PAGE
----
Tax planning takes advantage of lawful and strategic ways to minimise tax liabilities this financial year and in future years. While it may minimise taxes in any given financial year, tax planning works best when used as part of a long-term financial strategy. This post will outline some tax planning considerations for businesses and individuals for 2021-22 and beyond:
What is Tax Planning and Why is it Important?
Tax planning minimises your business tax liability by taking advantage of any allowances, deductions, exemptions, and exclusions available. Essentially, efficient tax planning reduces your tax obligations to the legal minimum.
Importantly, tax planning isn’t a task to simply check off the list once a year. When done effectively, it’s a long-term strategy that involves reviewing past performance, predicting future financial performance, and planning accordingly.
Why is tax planning important?
Tax planning comes with several advantages for businesses and business owners, including:
- Get your business where you want it to be. Implementing tax planning strategies helps businesses and business owners achieve mid to long-term goals and can help to improve financial performance and cash flow, and minimise tax liabilities.
- Better business decisions. Purchase equipment, hire new team members and take out loans when it makes financial and tax sense for your business.
- Generate profits. Tax savings can be channelled into income-generating activities.
- Lower taxable income. Any reduction in tax payments is a form of business savings – savings that can be ploughed back into the business, used to pay off debt, invested, increase employee benefits, and used for just about anything else to sustain and grow the business.
The Tax Planning Process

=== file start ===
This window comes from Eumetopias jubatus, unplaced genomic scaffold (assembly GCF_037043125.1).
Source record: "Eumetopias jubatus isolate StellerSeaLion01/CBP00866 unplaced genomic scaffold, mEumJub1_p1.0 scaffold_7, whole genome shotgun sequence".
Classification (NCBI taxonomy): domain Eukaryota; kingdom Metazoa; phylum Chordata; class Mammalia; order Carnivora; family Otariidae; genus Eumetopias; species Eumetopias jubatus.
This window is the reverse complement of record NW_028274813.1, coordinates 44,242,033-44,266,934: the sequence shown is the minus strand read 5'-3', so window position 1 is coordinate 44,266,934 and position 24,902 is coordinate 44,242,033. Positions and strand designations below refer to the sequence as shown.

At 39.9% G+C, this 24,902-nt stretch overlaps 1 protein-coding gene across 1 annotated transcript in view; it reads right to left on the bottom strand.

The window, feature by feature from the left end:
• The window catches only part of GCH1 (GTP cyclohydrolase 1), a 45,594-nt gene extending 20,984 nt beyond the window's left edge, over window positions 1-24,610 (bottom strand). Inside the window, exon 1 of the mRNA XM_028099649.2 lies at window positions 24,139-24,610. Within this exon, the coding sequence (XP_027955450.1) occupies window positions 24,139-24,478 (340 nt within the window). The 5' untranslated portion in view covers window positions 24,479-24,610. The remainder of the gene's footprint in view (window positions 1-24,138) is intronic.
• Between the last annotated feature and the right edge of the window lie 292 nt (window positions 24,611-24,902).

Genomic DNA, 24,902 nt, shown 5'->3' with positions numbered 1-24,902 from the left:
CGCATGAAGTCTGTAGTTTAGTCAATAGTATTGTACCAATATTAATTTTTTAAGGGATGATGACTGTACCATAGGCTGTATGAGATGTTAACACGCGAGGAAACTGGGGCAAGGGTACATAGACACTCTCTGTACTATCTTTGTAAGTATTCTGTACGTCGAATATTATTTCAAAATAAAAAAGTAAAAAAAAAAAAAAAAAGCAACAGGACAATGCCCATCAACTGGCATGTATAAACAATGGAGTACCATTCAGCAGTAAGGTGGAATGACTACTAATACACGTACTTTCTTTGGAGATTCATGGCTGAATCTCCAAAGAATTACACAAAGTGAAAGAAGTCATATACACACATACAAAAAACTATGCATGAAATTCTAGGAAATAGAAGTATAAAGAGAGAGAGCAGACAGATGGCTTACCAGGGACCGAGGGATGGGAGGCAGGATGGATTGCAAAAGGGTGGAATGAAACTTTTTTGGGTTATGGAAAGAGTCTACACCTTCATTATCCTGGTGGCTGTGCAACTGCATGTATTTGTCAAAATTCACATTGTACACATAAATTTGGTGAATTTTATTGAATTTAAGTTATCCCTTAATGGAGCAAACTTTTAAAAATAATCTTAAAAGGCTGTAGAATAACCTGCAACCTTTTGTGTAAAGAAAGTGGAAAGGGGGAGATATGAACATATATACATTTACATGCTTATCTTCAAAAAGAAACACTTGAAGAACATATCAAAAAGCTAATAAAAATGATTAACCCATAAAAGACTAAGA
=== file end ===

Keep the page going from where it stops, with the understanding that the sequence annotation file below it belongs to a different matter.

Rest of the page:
The first step in the tax planning process involves compiling a comprehensive picture of the financial circumstances of the business or individual. This should outline recent profits and expenses, as well as planned future purchases, likely liabilities, and a financial forecast.
Next, the financial forecast should be analysed alongside the mid and long-term goals of the business or business owner. Again, tax planning is more than minimising tax payable, it’s an effective strategy that helps businesses and business owners move from where they are now to where they want to be.
With these goals in mind, tax professionals can suggest strategies and build a roadmap towards them that includes tax planning and tax minimisation.
Tax Minimisation Strategies
Common strategies for businesses to legally minimise the amount of taxes payable include:
- Temporary full expensing;
- Restructuring business entities;
- Purchasing a business premises; and
- Technology and equipment planning and purchases.
Business owners also benefit from engaging in tax planning. It’s a crucial component in long-term plans for retirement, succession planning, and wealth building. Common strategies, like timing superannuation contributions, ensure business owners personally minimise their tax liabilities today and into the future, including at retirement.